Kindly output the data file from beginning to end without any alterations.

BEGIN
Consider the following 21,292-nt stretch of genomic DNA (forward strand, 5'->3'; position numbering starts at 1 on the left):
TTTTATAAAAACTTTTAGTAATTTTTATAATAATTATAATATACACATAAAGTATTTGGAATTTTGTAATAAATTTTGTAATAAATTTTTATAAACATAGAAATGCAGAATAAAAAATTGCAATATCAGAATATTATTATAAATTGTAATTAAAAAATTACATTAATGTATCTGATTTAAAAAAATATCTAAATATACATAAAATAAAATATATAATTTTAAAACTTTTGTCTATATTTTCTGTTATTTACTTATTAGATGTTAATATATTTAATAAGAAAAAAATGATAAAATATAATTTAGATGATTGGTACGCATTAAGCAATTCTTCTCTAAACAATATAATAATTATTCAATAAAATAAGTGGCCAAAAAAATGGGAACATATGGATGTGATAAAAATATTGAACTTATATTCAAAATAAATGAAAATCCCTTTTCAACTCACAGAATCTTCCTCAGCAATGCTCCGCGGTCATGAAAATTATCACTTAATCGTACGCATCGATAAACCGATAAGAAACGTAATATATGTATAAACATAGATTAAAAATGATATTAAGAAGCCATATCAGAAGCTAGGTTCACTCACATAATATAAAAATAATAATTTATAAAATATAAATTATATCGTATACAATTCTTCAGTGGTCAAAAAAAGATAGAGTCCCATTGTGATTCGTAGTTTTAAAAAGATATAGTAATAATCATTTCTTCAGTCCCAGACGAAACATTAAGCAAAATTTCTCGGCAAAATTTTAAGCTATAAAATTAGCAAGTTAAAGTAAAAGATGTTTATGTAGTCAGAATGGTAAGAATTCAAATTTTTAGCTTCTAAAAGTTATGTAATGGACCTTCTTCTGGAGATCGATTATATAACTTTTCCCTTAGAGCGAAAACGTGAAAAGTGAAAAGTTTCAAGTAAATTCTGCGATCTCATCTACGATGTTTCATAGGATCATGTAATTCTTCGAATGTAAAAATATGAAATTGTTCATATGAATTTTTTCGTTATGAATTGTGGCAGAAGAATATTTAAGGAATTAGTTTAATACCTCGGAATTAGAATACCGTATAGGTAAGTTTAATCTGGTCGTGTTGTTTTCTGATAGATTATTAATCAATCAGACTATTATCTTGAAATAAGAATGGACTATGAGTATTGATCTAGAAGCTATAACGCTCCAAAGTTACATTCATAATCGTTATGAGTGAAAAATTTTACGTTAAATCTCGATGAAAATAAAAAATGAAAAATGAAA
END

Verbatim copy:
Consider the following 21,292-nt stretch of genomic DNA (forward strand, 5'->3'; position numbering starts at 1 on the left):
TTTTATAAAAACTTTTAGTAATTTTTATAATAATTATAATATACACATAAAGTATTTGGAATTTTGTAATAAATTTTGTAATAAATTTTTATAAACATAGAAATGCAGAATAAAAAATTGCAATATCAGAATATTATTATAAATTGTAATTAAAAAATTACATTAATGTATCTGATTTAAAAAAATATCTAAATATACATAAAATAAAATATATAATTTTAAAACTTTTGTCTATATTTTCTGTTATTTACTTATTAGATGTTAATATATTTAATAAGAAAAAAATGATAAAATATAATTTAGATGATTGGTACGCATTAAGCAATTCTTCTCTAAACAATATAATAATTATTCAATAAAATAAGTGGCCAAAAAAATGGGAACATATGGATGTGATAAAAATATTGAACTTATATTCAAAATAAATGAAAATCCCTTTTCAACTCACAGAATCTTCCTCAGCAATGCTCCGCGGTCATGAAAATTATCACTTAATCGTACGCATCGATAAACCGATAAGAAACGTAATATATGTATAAACATAGATTAAAAATGATATTAAGAAGCCATATCAGAAGCTAGGTTCACTCACATAATATAAAAATAATAATTTATAAAATATAAATTATATCGTATACAATTCTTCAGTGGTCAAAAAAAGATAGAGTCCCATTGTGATTCGTAGTTTTAAAAAGATATAGTAATAATCATTTCTTCAGTCCCAGACGAAACATTAAGCAAAATTTCTCGGCAAAATTTTAAGCTATAAAATTAGCAAGTTAAAGTAAAAGATGTTTATGTAGTCAGAATGGTAAGAATTCAAATTTTTAGCTTCTAAAAGTTATGTAATGGACCTTCTTCTGGAGATCGATTATATAACTTTTCCCTTAGAGCGAAAACGTGAAAAGTGAAAAGTTTCAAGTAAATTCTGCGATCTCATCTACGATGTTTCATAGGATCATGTAATTCTTCGAATGTAAAAATATGAAATTGTTCATATGAATTTTTTCGTTATGAATTGTGGCAGAAGAATATTTAAGGAATTAGTTTAATACCTCGGAATTAGAATACCGTATAGGTAAGTTTAATCTGGTCGTGTTGTTTTCTGATAGATTATTAATCAATCAGACTATTATCTTGAAATAAGAATGGACTATGAGTATTGATCTAGAAGCTATAACGCTCCAAAGTTACATTCATAATCGTTATGAGTGAAAAATTTTACGTTAAATCTCGATGAAAATAAAAAATGAAAAATGAAA